'Twice the Fun'--outstanding in every respect


by Jonathan F. Babbitt

LITTLE COMPTON--On Sunday afternoon the 6th of March, Little Compton was treated to a program, as beautifully executed as it was creatively conceived. Performers Paul Cienniwa (organist and choirmaster at First Unitarian Universalist Church in Boston) and Michael Bahmann (director of music at United Congregational Church of Little Compton) offered "Twice the Fun: Music for Two Fortepianos" in the Sanctuary of United Congregational Church, and the Musica Maris presentation was outstanding in every respect.

Repertoire consisted of works by Wilhelm Friedmann Bach (1710-1784), W. A. Mozart (1756-1791), and Ignaz Pleyel (1757-1831). The repertoire selection demonstrated the transition of keyboard composition from the earlier artistic qualities inherent to the harpsichord to the forshadowing of the scope of the modern piano that was to come.

The opening Bach Sonata was expertly presented, with a sense of relaxation that allowed the florid writing to expand and fill the space with calm. The Mozart Fugue in C Minor that followed was wonderfully nuanced, yet carried out the critical task of presenting the fugal theme (in this case, inverted, retrograde, augmented and then combinations of all three) with clarity and precision. Both players proved equal to the task, and their musical compatibility shone through every note.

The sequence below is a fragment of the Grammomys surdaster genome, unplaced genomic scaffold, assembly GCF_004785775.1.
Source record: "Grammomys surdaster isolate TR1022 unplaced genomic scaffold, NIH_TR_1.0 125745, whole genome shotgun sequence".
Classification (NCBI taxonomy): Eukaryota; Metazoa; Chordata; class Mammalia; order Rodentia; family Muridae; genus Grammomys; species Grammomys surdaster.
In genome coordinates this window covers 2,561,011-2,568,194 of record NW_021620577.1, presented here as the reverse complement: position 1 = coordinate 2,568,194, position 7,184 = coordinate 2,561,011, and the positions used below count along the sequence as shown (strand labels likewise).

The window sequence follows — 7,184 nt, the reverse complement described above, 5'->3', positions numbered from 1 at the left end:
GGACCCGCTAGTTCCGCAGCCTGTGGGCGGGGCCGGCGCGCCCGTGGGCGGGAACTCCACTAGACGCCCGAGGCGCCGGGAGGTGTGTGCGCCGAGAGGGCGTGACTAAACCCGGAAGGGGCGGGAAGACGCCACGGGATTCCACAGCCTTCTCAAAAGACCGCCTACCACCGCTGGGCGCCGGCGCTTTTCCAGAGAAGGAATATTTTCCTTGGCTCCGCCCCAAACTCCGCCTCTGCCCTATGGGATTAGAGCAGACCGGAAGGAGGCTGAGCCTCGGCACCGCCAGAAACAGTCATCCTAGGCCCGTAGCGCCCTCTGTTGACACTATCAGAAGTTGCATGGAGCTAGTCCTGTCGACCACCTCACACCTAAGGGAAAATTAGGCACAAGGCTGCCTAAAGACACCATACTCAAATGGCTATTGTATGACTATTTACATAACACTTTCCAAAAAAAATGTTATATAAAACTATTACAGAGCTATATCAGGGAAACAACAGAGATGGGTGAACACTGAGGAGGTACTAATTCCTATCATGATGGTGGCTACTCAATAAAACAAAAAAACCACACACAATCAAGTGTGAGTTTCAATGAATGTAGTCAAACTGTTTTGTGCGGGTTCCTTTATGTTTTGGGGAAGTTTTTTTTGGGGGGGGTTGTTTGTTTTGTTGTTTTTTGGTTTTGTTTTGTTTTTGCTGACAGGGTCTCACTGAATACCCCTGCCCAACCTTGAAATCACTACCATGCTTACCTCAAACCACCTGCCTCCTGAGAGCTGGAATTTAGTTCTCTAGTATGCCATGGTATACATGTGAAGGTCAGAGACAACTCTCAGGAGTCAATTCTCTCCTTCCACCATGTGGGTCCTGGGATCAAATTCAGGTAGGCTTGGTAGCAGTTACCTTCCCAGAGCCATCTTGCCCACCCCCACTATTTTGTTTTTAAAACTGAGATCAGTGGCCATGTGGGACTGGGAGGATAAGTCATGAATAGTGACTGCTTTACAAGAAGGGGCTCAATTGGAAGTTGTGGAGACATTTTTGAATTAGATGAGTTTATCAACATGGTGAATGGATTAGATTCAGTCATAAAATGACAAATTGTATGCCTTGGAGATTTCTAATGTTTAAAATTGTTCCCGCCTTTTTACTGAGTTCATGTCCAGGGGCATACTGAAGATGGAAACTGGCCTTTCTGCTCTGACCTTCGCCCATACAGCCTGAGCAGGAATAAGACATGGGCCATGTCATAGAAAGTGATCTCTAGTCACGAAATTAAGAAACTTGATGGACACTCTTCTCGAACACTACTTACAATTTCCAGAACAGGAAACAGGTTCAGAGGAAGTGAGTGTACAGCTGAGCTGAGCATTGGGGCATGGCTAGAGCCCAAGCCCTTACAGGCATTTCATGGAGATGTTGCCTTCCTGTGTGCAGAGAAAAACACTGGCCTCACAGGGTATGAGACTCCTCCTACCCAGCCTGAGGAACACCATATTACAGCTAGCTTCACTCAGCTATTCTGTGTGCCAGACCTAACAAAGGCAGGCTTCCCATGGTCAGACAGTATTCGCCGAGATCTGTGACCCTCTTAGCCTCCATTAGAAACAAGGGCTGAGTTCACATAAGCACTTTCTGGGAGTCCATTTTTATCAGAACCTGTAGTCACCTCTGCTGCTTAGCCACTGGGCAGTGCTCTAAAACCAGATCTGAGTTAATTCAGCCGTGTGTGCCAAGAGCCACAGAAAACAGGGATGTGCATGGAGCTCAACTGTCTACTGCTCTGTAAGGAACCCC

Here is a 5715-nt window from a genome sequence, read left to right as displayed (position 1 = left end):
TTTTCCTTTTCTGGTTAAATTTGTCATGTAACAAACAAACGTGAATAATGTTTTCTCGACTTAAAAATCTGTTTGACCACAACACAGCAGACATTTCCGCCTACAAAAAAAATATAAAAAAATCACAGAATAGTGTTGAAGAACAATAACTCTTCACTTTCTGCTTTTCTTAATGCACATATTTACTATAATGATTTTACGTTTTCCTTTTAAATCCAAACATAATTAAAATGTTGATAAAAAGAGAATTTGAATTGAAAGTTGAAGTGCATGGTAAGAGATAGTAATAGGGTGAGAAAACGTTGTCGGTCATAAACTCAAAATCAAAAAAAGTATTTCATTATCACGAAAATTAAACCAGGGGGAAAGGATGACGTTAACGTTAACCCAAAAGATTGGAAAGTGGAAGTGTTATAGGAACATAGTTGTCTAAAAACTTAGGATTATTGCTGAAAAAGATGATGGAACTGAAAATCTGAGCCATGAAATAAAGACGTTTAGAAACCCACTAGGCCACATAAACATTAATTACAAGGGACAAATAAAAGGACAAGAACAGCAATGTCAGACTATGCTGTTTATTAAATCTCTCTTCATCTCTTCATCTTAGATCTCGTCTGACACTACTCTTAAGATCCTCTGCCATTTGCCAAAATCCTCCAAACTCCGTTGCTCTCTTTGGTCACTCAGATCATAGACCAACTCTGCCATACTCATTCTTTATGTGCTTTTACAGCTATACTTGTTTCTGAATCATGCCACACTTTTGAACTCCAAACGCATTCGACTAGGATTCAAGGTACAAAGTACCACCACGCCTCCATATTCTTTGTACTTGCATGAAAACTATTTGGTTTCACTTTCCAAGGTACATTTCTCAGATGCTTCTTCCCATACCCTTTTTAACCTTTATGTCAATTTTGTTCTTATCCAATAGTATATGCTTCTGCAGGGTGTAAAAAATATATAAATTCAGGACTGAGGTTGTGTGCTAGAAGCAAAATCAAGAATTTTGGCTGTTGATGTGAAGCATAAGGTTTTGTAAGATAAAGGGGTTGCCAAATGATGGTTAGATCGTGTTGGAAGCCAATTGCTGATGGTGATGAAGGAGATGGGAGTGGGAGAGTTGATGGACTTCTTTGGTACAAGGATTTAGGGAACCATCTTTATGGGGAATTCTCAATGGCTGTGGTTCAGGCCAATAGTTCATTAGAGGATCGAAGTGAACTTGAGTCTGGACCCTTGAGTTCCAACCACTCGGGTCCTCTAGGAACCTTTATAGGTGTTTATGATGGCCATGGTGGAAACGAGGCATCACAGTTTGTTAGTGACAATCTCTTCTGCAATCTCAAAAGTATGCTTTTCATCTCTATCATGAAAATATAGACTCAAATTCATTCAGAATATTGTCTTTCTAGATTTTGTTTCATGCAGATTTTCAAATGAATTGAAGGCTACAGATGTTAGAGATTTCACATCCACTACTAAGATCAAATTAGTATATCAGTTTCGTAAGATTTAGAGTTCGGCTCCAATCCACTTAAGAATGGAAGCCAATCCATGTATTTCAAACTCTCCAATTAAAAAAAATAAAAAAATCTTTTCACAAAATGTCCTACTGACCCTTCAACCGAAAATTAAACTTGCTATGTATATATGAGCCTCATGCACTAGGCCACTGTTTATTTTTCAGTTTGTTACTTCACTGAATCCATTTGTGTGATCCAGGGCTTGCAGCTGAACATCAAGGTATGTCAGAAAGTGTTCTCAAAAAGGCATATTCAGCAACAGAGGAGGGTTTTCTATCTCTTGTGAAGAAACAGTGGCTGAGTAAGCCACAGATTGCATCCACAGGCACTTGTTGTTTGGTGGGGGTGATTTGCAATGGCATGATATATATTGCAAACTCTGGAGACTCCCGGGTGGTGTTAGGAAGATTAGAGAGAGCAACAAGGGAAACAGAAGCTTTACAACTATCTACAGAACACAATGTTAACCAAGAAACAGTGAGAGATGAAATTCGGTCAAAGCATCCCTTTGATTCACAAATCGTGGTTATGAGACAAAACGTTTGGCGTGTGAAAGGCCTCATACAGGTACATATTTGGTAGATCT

Ignaz Pleyel, one-time organist at the Cathedral in Strasbourg, had the misfortune to be caught in the crossfire of the French Revolution. Despite some rather significant personal setbacks (he was Queen Marie Antoinette's personal musician), his compositions look forward to the developments of both the Romantic period musically in terms of stylistic development, and the Industrial period technically in terms of piano construction. Cienniwa and Bahmann took the material in hand in masterful fashion, and further took the audience on a wild ride as they chuckled their way through the Presto movement, allowing all to be part of their private amusement.

The closing Mozart Sonata was nothing short of breathtaking. Both tempo and accuracy were stunning; the effect in the sun-dappled space was intoxicating and invigorating, and the audience was left eager for more of the sound of these two "baby pianos."

The virtuosity of these two players was eclipsed only by the sheer beauty and sound of the venue itself. The United Congregational Church of Little Compton is a space that has, for more than 250 years, given life and breath to song and sound in every possible permutation. This was one of the best.

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